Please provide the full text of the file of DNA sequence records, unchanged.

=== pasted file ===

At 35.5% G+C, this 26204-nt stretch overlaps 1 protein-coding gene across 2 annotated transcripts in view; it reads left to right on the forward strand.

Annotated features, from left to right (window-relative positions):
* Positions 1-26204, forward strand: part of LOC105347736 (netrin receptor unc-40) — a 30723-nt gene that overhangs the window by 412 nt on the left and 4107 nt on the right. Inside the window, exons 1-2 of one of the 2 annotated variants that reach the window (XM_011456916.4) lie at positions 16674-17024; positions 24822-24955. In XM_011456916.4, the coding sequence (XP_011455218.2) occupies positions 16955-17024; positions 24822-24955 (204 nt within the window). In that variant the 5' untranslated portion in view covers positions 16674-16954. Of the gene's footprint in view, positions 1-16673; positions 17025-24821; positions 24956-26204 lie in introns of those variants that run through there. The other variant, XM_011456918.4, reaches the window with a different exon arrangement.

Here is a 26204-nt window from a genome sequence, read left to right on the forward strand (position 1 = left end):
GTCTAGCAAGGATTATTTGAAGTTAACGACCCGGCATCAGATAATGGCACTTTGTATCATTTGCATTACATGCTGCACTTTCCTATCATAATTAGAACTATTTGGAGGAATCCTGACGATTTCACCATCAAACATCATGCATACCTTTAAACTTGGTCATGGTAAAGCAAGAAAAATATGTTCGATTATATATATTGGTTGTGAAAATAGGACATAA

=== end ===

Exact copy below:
At 35.5% G+C, this 26204-nt stretch overlaps 1 protein-coding gene across 2 annotated transcripts in view; it reads left to right on the forward strand.

Annotated features, from left to right (window-relative positions):
* Positions 1-26204, forward strand: part of LOC105347736 (netrin receptor unc-40) — a 30723-nt gene that overhangs the window by 412 nt on the left and 4107 nt on the right. Inside the window, exons 1-2 of one of the 2 annotated variants that reach the window (XM_011456916.4) lie at positions 16674-17024; positions 24822-24955. In XM_011456916.4, the coding sequence (XP_011455218.2) occupies positions 16955-17024; positions 24822-24955 (204 nt within the window). In that variant the 5' untranslated portion in view covers positions 16674-16954. Of the gene's footprint in view, positions 1-16673; positions 17025-24821; positions 24956-26204 lie in introns of those variants that run through there. The other variant, XM_011456918.4, reaches the window with a different exon arrangement.

Here is a 26204-nt window from a genome sequence, read left to right on the forward strand (position 1 = left end):
GTCTAGCAAGGATTATTTGAAGTTAACGACCCGGCATCAGATAATGGCACTTTGTATCATTTGCATTACATGCTGCACTTTCCTATCATAATTAGAACTATTTGGAGGAATCCTGACGATTTCACCATCAAACATCATGCATACCTTTAAACTTGGTCATGGTAAAGCAAGAAAAATATGTTCGATTATATATATTGGTTGTGAAAATAGGACATAA